Tag Archives: agriculture

Peri-Urban Farming

Urban Farmers

Sustaining urban agriculture

If ‘green’ is the new ‘black’ (don’t know what the new ‘black’ really was), then part of the green initiative that may actually do some real good is the phenomenon known as Urban Farming or Urban agricultures – which is the practice of cultivating, processing and distributing food in, or around (peri-urban), a village, town or city. In North American cities, these practice has picked up steam in the past 10 years as you can go to many dense populated areas to find portioned areas (that have a bit of grass) with all sorts of vegetables and fruits. With some of the following stats compiled by the U.N., it is clear why the practice of urban agriculture is growing:

* 50% of the world’s population lives in cities.
* 800 million people are involved in urban agriculture world-wide and contribute to feeding urban residents.
 * Low income urban dwellers spend between 40% and 60% of their income on food each year.
* By 2015 about 26 cities in the world are expected to have a population of 10 million or more. To feed a city of this size – at least 6000 tonnes of food must be imported each day.

Urban farming is generally practiced for income-earning or food-producing activities though in some communities the main impetus is recreation and relaxation. Urban agriculture contributes to food security and food safety in two ways: first, it increases the amount of food available to people living in cities, and, second, it allows fresh vegetables and fruits and meat products to be made available to urban consumers. A common and efficient form of urban agriculture is the biointensive method. Because urban agriculture promotes energy-saving local food production, urban and peri-urban agriculture are generally seen as sustainable practices.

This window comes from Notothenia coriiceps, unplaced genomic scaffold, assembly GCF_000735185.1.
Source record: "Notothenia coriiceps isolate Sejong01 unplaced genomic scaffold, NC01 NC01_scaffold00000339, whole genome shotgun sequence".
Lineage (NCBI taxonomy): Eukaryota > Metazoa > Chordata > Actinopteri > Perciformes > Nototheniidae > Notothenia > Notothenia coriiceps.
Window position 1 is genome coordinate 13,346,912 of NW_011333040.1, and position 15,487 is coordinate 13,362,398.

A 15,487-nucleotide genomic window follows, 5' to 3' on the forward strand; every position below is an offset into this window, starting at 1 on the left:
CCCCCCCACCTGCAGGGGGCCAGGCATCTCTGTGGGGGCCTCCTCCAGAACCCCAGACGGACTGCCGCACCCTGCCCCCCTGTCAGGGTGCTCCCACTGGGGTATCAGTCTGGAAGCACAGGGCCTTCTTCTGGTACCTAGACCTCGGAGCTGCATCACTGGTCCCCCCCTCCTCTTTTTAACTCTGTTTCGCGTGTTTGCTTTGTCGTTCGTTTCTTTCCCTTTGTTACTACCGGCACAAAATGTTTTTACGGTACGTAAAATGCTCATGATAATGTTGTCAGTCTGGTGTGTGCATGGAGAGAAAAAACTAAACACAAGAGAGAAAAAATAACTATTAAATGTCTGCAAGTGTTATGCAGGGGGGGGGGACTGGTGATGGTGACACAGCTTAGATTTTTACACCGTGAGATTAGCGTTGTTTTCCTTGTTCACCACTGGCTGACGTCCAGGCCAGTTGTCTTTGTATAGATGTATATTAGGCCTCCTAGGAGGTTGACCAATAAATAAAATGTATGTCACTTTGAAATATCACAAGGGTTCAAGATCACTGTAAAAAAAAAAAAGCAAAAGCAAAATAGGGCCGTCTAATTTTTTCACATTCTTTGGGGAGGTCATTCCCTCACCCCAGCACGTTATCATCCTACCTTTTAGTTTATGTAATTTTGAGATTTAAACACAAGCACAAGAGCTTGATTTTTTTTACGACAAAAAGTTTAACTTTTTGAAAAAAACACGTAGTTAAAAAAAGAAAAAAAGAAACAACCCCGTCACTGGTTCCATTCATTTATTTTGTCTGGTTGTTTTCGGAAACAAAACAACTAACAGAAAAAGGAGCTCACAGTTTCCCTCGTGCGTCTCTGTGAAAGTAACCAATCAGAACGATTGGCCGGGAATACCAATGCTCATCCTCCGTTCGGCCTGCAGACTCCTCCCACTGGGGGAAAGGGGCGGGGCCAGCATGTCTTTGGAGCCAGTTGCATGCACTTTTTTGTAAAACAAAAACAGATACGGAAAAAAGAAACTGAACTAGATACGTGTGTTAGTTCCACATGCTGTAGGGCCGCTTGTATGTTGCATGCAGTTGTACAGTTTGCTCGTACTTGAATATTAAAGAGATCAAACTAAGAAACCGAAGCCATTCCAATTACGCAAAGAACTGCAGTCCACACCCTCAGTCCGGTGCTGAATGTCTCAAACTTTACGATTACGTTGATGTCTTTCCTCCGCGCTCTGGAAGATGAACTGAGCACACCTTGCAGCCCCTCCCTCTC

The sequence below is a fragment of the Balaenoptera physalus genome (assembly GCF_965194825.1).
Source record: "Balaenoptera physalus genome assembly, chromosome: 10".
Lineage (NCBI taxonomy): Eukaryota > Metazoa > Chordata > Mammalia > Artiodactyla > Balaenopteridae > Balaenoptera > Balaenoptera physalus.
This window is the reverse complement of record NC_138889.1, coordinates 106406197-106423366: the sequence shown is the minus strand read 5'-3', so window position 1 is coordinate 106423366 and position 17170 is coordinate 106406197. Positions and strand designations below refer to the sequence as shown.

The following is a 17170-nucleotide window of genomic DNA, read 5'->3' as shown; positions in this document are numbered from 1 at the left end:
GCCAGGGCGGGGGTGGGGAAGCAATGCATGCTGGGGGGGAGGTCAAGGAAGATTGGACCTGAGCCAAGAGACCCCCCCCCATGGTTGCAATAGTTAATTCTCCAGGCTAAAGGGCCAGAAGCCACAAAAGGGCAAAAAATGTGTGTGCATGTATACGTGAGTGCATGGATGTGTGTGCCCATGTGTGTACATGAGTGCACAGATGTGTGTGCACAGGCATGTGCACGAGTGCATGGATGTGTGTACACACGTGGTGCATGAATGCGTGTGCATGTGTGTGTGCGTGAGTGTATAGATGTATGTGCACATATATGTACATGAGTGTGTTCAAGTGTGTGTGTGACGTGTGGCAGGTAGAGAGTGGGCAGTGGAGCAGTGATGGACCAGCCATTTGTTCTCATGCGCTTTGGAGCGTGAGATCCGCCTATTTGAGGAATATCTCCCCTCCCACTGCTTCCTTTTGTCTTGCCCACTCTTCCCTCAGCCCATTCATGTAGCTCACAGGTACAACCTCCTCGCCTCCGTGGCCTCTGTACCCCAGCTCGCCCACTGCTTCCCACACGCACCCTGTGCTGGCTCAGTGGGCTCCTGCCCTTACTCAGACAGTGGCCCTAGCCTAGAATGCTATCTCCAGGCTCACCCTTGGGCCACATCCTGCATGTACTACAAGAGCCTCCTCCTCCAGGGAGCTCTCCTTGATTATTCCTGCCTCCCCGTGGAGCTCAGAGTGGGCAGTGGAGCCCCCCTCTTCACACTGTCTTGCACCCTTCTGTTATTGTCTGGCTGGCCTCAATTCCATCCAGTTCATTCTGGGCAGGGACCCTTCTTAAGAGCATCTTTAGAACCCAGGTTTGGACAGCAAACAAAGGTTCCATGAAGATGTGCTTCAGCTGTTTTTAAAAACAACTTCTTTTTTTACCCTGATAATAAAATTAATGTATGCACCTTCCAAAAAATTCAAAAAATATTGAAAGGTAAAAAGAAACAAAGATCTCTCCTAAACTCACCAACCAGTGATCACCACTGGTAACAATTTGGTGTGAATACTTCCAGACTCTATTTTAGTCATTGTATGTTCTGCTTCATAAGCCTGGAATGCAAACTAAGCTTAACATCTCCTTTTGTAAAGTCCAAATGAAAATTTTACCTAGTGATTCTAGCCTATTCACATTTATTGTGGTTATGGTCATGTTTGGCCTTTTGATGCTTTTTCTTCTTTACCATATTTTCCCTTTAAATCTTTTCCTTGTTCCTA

Cuban Urban Farming

 

Pacific Rim Farming

Chicago Urban Farm

New York City Urban Farming

Not only will you be saving money from shopping for produce, but you will be helping produce oxygen into the air as most of these urban cities are smog infested.  This is a ‘green’ movement that I can ‘see’

 

.:: LiBM ::.

King Corn

 

King Corn
Corn and America’s Obsession

KING CORN tells the story of two friends, one acre of corn, and the subsidized crop that drives our fast-food nation. As the film unfolds, Ian Cheney and Curt Ellis, best friends from college on the east coast, moveto the heartland to learn where their food comes from. With the help offriendly neighbors, genetically modified seeds, and powerful herbicides, they plant and grow a bumper crop of America’s most-productive, most-ubiquitous grain on one acre of Iowa soil. But when they try to followtheir pile of corn into the food system, what they questions about how we eat—and how we farm. 

Here is an excerpt of the producers of King Corn on CNN:
Popular foods and non-foods that contain corn:
Foods Containing Corn
Alcohol
Ale/Beer
Bacon
Baking Mixes
Baking Powders
Batters for frying
Beverages (sweetened)
Bleached White Flour
Breads & Pastries
Cakes
Catsup
Cookies
Corn Flakes
Cream Pies
Fritos
Frostings
Fruit (canned)
Fruit Drinks
Gelatin Desserts
Graham Crackers
Gravies
Grits
Gum
Hominy Grits
Ice Cream
Jams
Jellies
Infant Formula
Margarine
Meats (bologna, sausage)
Oleo
Peanut Butter
Popcorn
Powdered Sugar
Preserves
Puddings
Salas Dressings
Soups Soybean Milks
Syrups
Tortillas
Vinegar, Distilled
Wine
Ingredients that may indicate presence of corn:
Dextrose
Hydrolyzed Protein
Maltose
Maltodextrin
Modified Food Starch
Non Food Products Containing Corn:
Aspirin
Cough Syrups
Envelopes
Gelatin Capsules
Powders
Stamps
Starched Clothing
Talcums
Toothpaste
Vitamins

Knowledge is power people – recognize what foods you are eating and what is in it.  
Check out more about King Corn at: http://www.kingcorn.net
.:: d.b::.